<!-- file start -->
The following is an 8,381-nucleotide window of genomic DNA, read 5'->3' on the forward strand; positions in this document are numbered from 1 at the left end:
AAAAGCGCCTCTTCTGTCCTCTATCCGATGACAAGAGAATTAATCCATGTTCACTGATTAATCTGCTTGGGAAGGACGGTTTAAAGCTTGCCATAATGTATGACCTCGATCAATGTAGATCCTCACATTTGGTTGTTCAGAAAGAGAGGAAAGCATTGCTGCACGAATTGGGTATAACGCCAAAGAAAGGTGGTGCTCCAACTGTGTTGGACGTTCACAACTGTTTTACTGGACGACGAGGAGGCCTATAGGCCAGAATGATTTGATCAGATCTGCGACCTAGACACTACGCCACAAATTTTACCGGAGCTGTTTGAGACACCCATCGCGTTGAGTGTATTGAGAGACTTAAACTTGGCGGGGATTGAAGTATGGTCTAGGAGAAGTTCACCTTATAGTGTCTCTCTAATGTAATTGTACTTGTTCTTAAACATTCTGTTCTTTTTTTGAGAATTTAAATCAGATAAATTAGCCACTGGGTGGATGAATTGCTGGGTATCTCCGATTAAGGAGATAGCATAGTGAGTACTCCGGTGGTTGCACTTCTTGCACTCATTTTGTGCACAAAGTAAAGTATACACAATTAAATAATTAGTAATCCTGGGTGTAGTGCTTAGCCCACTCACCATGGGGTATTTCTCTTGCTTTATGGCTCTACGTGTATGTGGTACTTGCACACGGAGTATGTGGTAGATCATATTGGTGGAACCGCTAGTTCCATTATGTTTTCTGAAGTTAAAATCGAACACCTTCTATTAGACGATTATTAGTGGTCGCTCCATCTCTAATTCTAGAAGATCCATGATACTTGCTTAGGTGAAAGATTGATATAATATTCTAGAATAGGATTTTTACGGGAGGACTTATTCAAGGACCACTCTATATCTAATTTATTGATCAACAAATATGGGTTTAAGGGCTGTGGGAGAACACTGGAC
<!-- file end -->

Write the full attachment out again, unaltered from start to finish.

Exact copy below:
The following is an 8,381-nucleotide window of genomic DNA, read 5'->3' on the forward strand; positions in this document are numbered from 1 at the left end:
AAAAGCGCCTCTTCTGTCCTCTATCCGATGACAAGAGAATTAATCCATGTTCACTGATTAATCTGCTTGGGAAGGACGGTTTAAAGCTTGCCATAATGTATGACCTCGATCAATGTAGATCCTCACATTTGGTTGTTCAGAAAGAGAGGAAAGCATTGCTGCACGAATTGGGTATAACGCCAAAGAAAGGTGGTGCTCCAACTGTGTTGGACGTTCACAACTGTTTTACTGGACGACGAGGAGGCCTATAGGCCAGAATGATTTGATCAGATCTGCGACCTAGACACTACGCCACAAATTTTACCGGAGCTGTTTGAGACACCCATCGCGTTGAGTGTATTGAGAGACTTAAACTTGGCGGGGATTGAAGTATGGTCTAGGAGAAGTTCACCTTATAGTGTCTCTCTAATGTAATTGTACTTGTTCTTAAACATTCTGTTCTTTTTTTGAGAATTTAAATCAGATAAATTAGCCACTGGGTGGATGAATTGCTGGGTATCTCCGATTAAGGAGATAGCATAGTGAGTACTCCGGTGGTTGCACTTCTTGCACTCATTTTGTGCACAAAGTAAAGTATACACAATTAAATAATTAGTAATCCTGGGTGTAGTGCTTAGCCCACTCACCATGGGGTATTTCTCTTGCTTTATGGCTCTACGTGTATGTGGTACTTGCACACGGAGTATGTGGTAGATCATATTGGTGGAACCGCTAGTTCCATTATGTTTTCTGAAGTTAAAATCGAACACCTTCTATTAGACGATTATTAGTGGTCGCTCCATCTCTAATTCTAGAAGATCCATGATACTTGCTTAGGTGAAAGATTGATATAATATTCTAGAATAGGATTTTTACGGGAGGACTTATTCAAGGACCACTCTATATCTAATTTATTGATCAACAAATATGGGTTTAAGGGCTGTGGGAGAACACTGGAC